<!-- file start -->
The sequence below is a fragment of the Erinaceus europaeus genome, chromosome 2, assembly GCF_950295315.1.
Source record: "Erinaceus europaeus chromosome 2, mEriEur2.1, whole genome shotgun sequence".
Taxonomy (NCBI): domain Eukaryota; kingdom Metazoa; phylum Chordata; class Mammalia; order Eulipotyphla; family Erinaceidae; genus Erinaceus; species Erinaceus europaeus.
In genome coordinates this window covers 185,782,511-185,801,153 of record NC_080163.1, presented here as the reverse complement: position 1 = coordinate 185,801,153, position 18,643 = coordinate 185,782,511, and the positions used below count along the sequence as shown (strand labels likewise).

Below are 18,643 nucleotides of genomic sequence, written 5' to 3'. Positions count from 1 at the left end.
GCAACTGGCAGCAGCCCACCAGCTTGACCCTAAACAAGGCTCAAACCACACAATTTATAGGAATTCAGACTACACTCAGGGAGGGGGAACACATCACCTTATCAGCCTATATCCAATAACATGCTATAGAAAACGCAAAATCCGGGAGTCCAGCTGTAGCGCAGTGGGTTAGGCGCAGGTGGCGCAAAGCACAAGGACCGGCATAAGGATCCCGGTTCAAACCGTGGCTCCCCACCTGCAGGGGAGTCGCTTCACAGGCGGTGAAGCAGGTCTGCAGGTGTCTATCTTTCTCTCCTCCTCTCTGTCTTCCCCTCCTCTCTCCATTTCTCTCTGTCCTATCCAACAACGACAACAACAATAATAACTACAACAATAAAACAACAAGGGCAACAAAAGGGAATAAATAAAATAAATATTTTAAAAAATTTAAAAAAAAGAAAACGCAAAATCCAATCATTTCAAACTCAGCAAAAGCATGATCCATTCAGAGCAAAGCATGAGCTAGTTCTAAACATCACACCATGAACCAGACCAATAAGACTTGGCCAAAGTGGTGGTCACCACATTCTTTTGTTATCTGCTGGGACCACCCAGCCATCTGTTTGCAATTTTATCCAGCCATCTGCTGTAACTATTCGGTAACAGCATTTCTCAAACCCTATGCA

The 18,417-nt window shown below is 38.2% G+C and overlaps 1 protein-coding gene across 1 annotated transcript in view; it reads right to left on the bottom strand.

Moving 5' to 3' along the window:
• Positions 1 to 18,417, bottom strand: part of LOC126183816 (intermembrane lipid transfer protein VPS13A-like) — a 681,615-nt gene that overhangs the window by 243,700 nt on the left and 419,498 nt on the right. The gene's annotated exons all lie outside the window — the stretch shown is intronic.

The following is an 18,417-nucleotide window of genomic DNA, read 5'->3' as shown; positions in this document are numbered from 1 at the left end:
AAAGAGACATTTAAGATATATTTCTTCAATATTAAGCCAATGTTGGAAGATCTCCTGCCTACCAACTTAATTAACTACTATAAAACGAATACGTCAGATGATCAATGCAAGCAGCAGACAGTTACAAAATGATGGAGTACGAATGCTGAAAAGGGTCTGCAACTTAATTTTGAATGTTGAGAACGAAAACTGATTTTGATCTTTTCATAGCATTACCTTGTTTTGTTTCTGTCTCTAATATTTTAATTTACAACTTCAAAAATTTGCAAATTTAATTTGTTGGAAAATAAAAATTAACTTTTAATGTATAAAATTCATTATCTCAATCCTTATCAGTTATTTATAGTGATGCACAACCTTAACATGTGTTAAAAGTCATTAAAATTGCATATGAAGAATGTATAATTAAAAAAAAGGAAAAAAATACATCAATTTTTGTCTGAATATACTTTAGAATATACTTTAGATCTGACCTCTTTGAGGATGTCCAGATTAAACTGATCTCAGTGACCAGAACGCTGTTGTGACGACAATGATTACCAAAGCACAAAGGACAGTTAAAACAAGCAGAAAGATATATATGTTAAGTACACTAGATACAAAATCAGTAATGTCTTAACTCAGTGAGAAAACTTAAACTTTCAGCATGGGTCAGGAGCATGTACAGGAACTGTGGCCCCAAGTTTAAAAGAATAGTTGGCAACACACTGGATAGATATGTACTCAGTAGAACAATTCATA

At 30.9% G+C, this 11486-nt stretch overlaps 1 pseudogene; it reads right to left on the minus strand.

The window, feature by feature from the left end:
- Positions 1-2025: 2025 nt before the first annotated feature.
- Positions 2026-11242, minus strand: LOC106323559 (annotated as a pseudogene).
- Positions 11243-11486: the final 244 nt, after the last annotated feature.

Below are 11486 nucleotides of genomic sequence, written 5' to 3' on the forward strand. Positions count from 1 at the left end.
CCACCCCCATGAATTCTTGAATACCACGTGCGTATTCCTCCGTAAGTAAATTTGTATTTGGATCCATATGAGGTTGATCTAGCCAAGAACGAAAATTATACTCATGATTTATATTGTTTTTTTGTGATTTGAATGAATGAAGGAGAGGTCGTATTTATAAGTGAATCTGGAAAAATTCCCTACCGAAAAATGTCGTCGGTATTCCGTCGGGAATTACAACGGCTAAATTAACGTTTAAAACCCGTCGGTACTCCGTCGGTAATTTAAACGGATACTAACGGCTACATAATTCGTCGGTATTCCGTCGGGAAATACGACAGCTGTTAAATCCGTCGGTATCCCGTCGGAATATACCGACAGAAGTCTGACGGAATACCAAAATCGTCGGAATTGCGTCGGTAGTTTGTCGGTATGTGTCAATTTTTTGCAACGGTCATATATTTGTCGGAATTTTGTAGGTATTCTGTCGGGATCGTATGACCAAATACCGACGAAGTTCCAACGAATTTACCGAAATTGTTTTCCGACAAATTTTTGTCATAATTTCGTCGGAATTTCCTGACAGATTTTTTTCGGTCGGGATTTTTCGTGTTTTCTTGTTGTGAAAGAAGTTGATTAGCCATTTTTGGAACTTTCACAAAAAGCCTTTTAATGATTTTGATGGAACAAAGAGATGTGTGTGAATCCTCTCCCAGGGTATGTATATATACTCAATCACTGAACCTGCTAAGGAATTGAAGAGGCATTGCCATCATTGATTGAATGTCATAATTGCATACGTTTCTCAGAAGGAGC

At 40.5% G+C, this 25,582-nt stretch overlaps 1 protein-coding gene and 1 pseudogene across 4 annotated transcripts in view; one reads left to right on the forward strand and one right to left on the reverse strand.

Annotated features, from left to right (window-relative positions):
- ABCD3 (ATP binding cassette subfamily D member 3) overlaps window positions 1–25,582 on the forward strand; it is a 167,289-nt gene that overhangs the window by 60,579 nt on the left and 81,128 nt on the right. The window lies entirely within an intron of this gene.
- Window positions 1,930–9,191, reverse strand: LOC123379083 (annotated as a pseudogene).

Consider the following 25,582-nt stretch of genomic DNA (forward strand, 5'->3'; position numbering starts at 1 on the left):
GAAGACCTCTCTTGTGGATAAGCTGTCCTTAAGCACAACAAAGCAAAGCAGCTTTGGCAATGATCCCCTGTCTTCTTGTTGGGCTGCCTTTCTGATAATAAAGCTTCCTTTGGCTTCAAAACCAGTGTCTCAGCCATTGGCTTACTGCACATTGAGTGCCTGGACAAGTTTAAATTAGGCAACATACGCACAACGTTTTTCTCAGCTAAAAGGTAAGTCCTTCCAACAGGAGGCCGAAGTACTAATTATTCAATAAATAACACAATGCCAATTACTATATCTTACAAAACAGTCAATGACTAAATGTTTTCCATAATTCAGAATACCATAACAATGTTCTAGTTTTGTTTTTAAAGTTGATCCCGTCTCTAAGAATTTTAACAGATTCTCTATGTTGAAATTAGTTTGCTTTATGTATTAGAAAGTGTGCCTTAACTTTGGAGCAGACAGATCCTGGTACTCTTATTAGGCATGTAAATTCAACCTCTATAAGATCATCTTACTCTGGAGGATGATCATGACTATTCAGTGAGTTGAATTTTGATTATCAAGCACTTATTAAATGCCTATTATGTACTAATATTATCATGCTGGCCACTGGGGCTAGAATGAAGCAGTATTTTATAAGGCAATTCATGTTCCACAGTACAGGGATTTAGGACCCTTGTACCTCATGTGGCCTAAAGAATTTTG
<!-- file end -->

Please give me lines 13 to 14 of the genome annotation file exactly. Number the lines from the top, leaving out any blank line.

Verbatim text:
The window, feature by feature from the left end:
- Positions 1-2025: 2025 nt before the first annotated feature.